Participants describing important outcomes from the recent GCFSI workshop. Photo courtesy GCFSI.
Bill Heinrich, Director of Assessment, MSU Hub for Innovation in Learning and Technology
At the end of a mild January weekend, 30+ researchers, all recipients of Global Center for Food Systems Innovation (GCFSI) Grants, and as many designers, coaches, students, entrepreneurs, teachers, and facilitators stood clustered in a conference room. Each shared a personal and meaningful highlight from two days spent working on diffusion of their already-funded innovative research. Here’s a summary of their observations:
- Translating scholarship matters to broader audiences
- Entrepreneurship education is needed for research scaling and diffusion
- Innovation comes from sharing ideas and listening in deep ways
As the Director of Assessment at MSU’s Hub for Innovation in Learning and Technology, I’m constantly finding new ways to connect evidence-based high value learning practices with new audiences and users. I came across this GCFSI workshop because I had previously helped them develop an experiential curriculum for a new learning experience in Malawi. However, this opportunity was marked by a notable change in leadership at GCFSI. GCFSI needed to send a message to the grant teams, to MSU, and to their funder, USAID that business-as-usual was not an option for modern scaling and diffusion. Guided by the Hub’s vision and mission, I was eager to co-create and facilitate a design that delivered entrepreneurial outcomes through participatory learning experiences.
By design, the workshop facilitation team created activities to surround the 16 visiting research teams with expert support and coaching from MSU and USAID and propel scaling and diffusion of funded research. The workshop was hosted by GCFSI and I facilitated it alongside Terence O’Neill from MSU Libraries and Neil Kane, MSU’s Director of Undergraduate Entrepreneurship. The planning team from GCFSI, the support team from USAID, and students from MSU’s Design for America chapter each played key roles. Curriculum and culture blended to form a seamless experience, eliminating a need for researchers to defend a position, but rather enhancing the desire to grow projects into enterprises.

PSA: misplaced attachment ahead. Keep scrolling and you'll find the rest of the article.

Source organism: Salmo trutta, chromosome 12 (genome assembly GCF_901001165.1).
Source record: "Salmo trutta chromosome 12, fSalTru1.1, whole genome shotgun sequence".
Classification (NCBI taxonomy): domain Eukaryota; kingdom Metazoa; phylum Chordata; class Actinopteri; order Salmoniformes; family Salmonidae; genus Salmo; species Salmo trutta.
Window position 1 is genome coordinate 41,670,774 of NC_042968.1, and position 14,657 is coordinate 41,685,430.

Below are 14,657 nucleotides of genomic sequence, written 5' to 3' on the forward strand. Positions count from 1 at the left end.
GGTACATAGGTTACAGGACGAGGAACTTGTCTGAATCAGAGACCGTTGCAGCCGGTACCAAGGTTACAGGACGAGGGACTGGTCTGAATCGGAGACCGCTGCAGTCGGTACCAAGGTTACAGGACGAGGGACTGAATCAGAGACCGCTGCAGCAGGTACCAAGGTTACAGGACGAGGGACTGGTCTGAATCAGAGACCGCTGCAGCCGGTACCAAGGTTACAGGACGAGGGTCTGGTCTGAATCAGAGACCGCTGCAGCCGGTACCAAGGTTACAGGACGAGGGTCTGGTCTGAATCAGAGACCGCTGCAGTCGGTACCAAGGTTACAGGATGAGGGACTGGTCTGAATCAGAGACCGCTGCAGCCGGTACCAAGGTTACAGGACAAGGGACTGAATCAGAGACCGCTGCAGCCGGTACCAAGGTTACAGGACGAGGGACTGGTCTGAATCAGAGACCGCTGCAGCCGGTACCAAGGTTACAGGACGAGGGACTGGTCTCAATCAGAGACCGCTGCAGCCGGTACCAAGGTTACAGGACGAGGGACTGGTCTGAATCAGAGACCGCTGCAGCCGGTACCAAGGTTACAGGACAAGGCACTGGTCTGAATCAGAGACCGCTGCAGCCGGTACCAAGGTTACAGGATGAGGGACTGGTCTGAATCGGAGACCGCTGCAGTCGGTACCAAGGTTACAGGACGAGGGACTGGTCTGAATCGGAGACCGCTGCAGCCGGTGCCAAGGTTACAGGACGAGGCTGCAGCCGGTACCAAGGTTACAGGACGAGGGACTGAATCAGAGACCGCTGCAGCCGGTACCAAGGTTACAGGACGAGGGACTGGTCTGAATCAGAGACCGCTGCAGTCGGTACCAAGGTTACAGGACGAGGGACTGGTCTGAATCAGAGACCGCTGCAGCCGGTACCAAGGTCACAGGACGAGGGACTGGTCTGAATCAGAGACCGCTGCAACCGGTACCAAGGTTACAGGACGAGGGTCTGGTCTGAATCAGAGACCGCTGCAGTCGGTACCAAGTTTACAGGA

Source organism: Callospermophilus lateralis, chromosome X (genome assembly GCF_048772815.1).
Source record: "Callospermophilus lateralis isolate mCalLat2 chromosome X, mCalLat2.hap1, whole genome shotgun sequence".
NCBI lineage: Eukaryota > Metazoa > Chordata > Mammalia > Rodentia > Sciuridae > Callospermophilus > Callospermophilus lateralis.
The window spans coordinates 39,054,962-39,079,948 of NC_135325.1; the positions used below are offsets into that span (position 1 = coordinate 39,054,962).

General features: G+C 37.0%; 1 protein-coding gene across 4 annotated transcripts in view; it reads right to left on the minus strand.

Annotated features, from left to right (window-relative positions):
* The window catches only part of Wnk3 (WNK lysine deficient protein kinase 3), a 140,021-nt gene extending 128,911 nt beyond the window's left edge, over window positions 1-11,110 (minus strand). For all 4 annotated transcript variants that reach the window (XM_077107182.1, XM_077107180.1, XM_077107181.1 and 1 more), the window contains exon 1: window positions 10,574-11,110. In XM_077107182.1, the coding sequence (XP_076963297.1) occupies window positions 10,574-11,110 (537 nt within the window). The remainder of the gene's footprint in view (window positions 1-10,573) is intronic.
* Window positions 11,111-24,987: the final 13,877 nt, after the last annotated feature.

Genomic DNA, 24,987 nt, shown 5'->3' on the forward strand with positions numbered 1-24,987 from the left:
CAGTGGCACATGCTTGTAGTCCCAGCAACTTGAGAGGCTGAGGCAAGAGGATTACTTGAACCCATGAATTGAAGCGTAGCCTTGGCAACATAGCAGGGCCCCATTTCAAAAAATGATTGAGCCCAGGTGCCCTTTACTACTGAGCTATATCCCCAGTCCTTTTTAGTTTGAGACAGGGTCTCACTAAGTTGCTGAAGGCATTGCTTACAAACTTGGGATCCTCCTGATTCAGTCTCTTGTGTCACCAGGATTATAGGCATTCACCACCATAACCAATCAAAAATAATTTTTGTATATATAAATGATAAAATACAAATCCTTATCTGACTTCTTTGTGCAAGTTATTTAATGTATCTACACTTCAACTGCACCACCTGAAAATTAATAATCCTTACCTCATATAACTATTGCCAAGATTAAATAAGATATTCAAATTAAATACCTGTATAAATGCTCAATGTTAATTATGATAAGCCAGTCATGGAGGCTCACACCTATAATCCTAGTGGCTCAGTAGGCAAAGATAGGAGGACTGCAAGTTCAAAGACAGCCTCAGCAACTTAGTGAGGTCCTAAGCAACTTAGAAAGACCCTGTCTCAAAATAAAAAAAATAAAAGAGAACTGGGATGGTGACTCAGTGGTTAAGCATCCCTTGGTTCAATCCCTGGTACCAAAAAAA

We created a place where GCFSI was not the knower of all things, but rather a dynamic and engaging host to a very rich conversation. We avoided the list of talking heads and lectures and forged an interactive, participatory, peer-to-peer integrated learning community. GCFSI engaged as expert coaches who were ready to challenge and respond to concerns to create deeper connections to the material.
The design-focused agenda centered on helping researchers identify value in their innovation, understand scaling, plan diffusion and delivery, develop communication strategies, and learning how to break down barriers to end users. Each grant team shared the richness of their innovations distilled into a 3 minute Ignite-Style presentation. This shared communication experience became an important connecting thread for participants.
In addition to formal feedback, some participants engaged in sharing their experience via social media. Some highlights emerged during a community centered appreciation exercise at the end of the workshop. Here are some responses that represent what we believe to be indicators of a successful experience:
“The exchange [between researchers] was really important in having to explain your project to other people not in my field.”
“If we want [grants] to be a safe space for failure, evaluating grants on learning from failures with a solid plan to adapt and learn.”
” I found the diversity of expertise invigorating and that really helped me take a step back to engage and provide feedback in areas where we have experience and also tapping into what folks in the room bring to a scientific and research orientation that will strengthen the rigor of our program.”
“I really enjoyed hearing about other innovations, they spurred some of my own thinking and I am hoping I can find opportunities for collaboration ‘cause some of these projects are super interesting and I want to learn more.”
In real time, I witnessed the GCFSI team shift in their seats and wrestle with a perceived need to be “the experts”. Then I saw a team at once excited to try leading from the middle and nervous to risk an unfamiliar format. In the end, the GCFSI team both modeled and practiced being a learning organization in the excellent company of a community of researchers. No one person’s expertise went to waste and no one voice dominated any conversation. At the end of the weekend, leaders from both GCFSI and USAID told me to hold my calendar open for version 2.0 of this workshop in 2017. Until then I look forward to connecting more audiences to these kinds of boundary-spanning learning opportunities.